The combined effects of exposures to multiple chemicals are scarcely studied, but researchers have observed the interactive effects of Cd and Pb on BMD in a Chinese population living in control and polluted areas [44]. They found that people living in the polluted area had markedly higher Cd and Pb levels compared to those living in the control area, and the BMDs of women from the polluted area were significantly lower than those of women from the control area. In addition, the BMD diminished with growing values of Cd and Pb. The study supports the previous evidence by strengthening the findings that Cd and Pb may adversely influence the bone [21,45], and also demonstrated that these substances may have interactive impacts on BMD. More specifically, the relative excess risks due to interaction (RERIs) of female and male study subjects with both high levels of B-Cd and B-Pb were 0.45 and 1.16, respectively. This points out that the estimated joint effect of B-Cd and B-Pb together on the additive scale is higher compared to the sum of the estimated effects of B-Cd and B-Pb alone. Consequently, the interaction was proven positive on the additive scale [44].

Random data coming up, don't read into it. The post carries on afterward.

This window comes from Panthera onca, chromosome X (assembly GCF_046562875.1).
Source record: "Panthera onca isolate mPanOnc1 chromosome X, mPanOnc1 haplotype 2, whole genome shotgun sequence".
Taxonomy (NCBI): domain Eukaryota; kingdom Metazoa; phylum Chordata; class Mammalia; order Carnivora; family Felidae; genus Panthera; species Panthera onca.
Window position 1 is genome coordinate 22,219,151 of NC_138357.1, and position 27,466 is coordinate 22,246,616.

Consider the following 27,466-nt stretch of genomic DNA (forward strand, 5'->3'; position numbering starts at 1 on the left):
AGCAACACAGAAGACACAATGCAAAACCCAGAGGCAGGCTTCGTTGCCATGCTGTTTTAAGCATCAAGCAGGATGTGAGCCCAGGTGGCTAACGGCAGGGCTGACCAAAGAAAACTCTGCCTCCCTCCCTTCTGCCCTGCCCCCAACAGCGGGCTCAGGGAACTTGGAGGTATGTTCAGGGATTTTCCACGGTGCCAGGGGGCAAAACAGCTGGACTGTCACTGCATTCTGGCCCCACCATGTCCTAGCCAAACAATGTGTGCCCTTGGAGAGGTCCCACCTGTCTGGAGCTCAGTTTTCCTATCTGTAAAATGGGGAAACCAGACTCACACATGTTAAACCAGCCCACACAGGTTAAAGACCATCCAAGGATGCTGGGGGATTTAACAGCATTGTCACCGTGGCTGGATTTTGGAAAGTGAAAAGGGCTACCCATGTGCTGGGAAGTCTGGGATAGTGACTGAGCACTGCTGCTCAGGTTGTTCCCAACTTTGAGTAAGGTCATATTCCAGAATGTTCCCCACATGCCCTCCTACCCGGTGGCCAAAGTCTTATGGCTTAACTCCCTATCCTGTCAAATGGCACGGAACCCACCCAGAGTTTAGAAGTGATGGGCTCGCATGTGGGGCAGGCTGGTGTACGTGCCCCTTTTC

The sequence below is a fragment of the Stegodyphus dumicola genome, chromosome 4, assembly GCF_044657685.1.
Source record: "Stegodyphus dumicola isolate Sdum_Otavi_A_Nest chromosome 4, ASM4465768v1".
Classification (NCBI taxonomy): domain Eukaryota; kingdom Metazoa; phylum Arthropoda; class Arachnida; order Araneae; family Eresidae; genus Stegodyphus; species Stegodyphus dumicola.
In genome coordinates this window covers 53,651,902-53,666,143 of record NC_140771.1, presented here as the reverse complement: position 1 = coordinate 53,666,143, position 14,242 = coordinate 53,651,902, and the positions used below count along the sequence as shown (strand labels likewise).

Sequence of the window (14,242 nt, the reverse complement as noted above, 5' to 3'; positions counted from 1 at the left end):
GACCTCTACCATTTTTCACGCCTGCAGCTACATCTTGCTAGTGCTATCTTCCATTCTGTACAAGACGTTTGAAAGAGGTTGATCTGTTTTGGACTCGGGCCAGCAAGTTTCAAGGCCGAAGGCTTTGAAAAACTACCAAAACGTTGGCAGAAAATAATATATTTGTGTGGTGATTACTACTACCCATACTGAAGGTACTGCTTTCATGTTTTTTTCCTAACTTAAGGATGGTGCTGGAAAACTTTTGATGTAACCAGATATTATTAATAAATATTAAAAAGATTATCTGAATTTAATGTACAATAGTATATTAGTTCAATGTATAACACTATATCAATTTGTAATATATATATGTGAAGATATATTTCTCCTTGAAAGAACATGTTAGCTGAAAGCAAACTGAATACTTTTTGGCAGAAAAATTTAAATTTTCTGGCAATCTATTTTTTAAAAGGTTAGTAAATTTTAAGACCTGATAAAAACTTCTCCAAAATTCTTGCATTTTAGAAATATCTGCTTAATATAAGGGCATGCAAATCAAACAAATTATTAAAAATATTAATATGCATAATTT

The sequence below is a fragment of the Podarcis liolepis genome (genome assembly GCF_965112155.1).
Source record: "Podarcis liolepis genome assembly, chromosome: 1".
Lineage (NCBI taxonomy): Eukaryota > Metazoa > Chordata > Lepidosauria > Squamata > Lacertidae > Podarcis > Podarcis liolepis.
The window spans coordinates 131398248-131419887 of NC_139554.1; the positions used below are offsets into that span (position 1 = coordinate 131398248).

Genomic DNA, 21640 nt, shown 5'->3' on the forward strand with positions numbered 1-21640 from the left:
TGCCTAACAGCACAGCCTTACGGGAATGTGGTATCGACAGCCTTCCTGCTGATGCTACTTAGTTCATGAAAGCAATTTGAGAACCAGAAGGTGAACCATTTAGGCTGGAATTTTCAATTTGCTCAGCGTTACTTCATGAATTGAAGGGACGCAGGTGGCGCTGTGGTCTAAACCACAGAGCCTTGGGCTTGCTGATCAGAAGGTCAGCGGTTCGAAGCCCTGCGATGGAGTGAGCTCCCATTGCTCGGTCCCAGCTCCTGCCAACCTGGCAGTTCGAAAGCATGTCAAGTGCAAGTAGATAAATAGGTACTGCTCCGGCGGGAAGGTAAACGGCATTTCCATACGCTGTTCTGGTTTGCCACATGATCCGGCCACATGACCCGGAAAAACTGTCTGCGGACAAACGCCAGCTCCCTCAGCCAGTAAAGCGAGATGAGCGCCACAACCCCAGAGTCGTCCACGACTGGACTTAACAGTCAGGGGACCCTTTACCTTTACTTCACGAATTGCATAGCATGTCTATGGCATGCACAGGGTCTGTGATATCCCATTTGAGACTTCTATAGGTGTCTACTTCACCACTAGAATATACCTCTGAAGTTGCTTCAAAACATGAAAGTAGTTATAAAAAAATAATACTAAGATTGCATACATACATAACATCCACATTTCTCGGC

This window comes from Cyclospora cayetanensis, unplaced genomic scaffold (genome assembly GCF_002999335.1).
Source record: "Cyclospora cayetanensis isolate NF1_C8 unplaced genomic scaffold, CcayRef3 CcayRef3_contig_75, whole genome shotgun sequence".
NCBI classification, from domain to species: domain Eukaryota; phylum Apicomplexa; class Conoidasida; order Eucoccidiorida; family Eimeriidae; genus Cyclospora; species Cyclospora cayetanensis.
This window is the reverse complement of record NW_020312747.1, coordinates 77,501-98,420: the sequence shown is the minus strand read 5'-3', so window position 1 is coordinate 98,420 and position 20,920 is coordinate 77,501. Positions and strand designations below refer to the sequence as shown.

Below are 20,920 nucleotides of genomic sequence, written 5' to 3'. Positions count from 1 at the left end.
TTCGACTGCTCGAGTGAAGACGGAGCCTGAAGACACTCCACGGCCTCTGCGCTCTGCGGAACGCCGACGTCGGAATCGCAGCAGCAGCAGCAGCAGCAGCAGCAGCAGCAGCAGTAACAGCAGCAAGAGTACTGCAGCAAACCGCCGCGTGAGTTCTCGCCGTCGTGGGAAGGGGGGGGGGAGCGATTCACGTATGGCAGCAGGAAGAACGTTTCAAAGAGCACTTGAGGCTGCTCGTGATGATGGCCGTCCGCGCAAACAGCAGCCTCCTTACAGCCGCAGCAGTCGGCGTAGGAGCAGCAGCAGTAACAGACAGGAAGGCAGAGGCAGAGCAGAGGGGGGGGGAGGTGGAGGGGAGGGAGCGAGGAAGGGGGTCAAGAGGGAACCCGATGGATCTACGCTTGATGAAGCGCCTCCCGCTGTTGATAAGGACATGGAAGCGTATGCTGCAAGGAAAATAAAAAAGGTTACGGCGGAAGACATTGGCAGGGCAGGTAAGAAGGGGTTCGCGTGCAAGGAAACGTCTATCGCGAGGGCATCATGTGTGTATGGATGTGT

In the majority of the studies investigating the possible role of chemical exposures associated with BMD and osteoporosis, the traditional risk factors of osteoporosis were used as covariates and were included in the statistical models. The authors mostly acknowledged the prevalent role of these factors in osteoporosis incidences and in interpreting the results.

Human biomonitoring (HBM) studies aim to identify and quantify chemicals and their metabolites in human biological matrices. On the grounds of these findings, the rendition of the measurements is conducted to decide whether chemicals’ management measures or regulation is integral. Evaluations can be conducted by comparing the measured HBM levels of a selected substance with either a reference value of the general population’s background body burden or with the preferred method of an internal benchmark level on the grounds of epidemiological and toxicological data [46]. The determination of reference values of environmental chemicals is somewhat challenging since there are many pathways of exposure (e.g., occupational vs. home) and there are various different stakeholders producing the guidance value information. Some examples of these organizations setting guidance values include German Human Biomonitoring Commission (HBM Commission), European Chemicals Agency (ECHA), WHO, Centers for Disease Control and Prevention (CDC), Scientific Committee on Occupational Exposure Limits (SCOEL) set up by the European Commission and EFSA [47,48,49,50,51].